To explain the Smithsonian Heritage Month posts… ANYONE now is welcome to write posts for ANY months. International friends, regardless of race/background. It just has to be relevant to the month (unless you fall under the umbrella month). So if you’re white I welcome you to step up to the place and research a person, an event, celebrate someone, whatever, and write a guest post for either Black History Month, Women’s History Month, Pride, Asian Pacific American Heritage Month, Latinx Heritage Month, or Native American/First Nations Heritage Month.

I’m hoping to line something up – but also to maybe feature previous posts which you might have missed. Through the years if you’ve followed the Smithsonian Heritage Months you might’ve noticed really interesting and different tones to posts and months too.

Anyway, today is obviously the the start of Black History Month – and it so happens to also be the sesquicentennial of the 15th Amendment and the centennial of the 19th Amendment. Thank you to the SPLC for bringing that to my attention – and they can say everything much better than I could ever hope to, so I hope you check out their article:

2020: African Americans and the Vote.

And this. February 1 is a truly historic day.

Guest Author: Stephanie Burgis Discusses Her Upcoming Release, Moontangled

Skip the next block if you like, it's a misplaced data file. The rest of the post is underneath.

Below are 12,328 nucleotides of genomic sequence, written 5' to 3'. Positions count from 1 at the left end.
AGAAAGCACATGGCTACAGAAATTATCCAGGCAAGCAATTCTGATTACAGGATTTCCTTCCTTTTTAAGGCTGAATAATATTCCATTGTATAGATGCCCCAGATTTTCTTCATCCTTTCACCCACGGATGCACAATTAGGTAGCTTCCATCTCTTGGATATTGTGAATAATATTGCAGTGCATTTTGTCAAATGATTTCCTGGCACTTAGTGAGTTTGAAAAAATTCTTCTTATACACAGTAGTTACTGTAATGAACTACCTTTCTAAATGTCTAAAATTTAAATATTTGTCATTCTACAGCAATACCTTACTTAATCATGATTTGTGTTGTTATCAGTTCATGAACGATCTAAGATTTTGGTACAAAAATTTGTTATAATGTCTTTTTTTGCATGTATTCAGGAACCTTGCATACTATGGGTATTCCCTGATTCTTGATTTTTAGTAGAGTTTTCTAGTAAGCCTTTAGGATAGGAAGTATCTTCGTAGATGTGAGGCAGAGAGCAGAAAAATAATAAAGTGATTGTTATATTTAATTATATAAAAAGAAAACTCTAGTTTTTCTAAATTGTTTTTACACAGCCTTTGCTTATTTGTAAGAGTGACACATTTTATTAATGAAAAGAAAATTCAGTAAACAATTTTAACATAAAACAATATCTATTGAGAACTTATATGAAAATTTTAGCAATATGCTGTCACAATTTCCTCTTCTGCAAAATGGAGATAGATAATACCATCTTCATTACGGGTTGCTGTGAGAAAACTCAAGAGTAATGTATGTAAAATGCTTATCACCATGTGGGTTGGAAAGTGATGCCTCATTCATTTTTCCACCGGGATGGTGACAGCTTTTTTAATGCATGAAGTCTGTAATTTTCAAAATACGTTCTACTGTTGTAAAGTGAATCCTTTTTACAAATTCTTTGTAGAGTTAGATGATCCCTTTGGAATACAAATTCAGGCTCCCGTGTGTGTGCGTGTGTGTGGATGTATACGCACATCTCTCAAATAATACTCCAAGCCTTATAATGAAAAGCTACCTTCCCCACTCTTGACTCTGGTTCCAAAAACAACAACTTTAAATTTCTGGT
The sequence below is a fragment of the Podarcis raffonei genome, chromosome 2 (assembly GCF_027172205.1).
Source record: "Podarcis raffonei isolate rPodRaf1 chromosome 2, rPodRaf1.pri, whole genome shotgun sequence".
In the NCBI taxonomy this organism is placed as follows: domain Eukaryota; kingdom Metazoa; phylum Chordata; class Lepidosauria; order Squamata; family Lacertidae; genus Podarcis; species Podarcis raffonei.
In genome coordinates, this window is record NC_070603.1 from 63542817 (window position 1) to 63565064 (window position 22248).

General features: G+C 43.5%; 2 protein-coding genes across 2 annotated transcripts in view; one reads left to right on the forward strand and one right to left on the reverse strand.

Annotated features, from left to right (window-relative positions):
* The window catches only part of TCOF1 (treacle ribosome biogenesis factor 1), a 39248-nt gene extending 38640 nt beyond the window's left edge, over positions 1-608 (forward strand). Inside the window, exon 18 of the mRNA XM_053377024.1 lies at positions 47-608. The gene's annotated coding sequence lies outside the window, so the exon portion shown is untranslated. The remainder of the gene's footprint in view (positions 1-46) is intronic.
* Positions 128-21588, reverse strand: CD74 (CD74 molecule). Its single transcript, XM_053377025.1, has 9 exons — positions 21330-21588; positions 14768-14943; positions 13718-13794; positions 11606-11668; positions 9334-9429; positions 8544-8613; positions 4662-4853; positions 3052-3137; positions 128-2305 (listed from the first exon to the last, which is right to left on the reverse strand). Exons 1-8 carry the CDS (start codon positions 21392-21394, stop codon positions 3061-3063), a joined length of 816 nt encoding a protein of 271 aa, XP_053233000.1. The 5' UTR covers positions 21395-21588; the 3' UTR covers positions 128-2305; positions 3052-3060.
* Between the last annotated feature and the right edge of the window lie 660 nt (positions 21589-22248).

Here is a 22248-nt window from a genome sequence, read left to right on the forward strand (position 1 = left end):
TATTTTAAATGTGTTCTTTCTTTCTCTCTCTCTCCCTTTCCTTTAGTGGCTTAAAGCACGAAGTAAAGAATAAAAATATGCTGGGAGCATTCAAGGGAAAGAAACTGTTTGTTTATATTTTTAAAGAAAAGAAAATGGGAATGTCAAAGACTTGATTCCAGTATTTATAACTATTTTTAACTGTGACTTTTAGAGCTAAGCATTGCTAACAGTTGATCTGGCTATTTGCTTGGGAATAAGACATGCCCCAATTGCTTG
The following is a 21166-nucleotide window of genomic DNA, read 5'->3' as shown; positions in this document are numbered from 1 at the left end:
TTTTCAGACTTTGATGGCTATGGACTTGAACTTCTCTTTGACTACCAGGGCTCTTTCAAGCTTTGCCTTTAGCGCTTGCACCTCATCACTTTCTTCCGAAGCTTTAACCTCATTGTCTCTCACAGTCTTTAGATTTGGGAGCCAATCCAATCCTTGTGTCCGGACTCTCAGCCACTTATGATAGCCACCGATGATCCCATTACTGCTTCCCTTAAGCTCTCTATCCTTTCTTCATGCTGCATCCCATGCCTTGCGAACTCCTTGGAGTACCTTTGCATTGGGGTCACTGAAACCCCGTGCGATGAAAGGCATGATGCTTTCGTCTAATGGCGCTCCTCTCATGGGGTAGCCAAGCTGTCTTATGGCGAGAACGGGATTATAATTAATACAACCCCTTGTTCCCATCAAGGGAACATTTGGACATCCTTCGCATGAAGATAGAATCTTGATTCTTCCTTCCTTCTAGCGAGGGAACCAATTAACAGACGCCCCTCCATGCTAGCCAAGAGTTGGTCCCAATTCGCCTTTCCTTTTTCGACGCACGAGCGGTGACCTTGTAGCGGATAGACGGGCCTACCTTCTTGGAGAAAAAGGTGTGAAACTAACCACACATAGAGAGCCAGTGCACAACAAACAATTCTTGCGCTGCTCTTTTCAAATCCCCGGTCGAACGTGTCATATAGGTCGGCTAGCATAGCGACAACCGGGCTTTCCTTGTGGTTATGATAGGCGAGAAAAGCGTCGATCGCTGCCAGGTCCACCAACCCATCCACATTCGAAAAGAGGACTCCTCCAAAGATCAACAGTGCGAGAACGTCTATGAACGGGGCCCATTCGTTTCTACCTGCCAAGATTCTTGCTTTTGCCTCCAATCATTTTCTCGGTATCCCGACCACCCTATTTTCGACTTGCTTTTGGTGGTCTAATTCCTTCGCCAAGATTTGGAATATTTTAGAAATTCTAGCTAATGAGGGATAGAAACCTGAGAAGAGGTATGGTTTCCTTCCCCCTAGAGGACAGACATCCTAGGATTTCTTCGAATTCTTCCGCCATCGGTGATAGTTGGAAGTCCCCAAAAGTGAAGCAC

Hi friends! Stephanie Burgis reached out to me about reviewing her Hardwood novella – and I asked if she’d be willing to grace us with a guest post! I’ve read the prequel novella to the Hardwood Spellbook series, Spellswept, and really enjoyed it 🙂 So without further ado, Stephanie!

Stephanie Burgis on Moontangled

Snowspelled by Stephanie Burgis book coverIn the world of 19th-century Angland, no extravagant Prince Regent or parliament of gentlemen rules the nation. Instead, a group of hard-headed and pragmatic women politicians form a ruling Boudiccate, leaving all irrational magic—by tradition—to the more “naturally” emotional and irrational gentlemen.

It’s the way that society has been divided ever since Boudicca first expelled the Romans with the help of her second husband, a mage. Even now, every ambitious young politician is expected to take a mage for her own spouse if she hopes to ever rise to the Boudiccate. Of course, because of all of those ingrained social rules, mages can only ever be male…

Until now. The formation of Thornfell College of Magic for Women (founded by the first known woman mage, Cassandra Harwood, in the novel Thornbound) means that every unthinking social rule is suddenly open to question. Society at large is reeling with the impact—and two young women are hoping to finally seize their chance.

Caroline Fennell has been in strict training to become a member of the Boudiccate ever since she was eight years old, under the patronage (and control) of her famous and powerful aunt—who has ordered Caroline to follow the expected path by marrying a gentleman mage no matter what her private inclinations may be.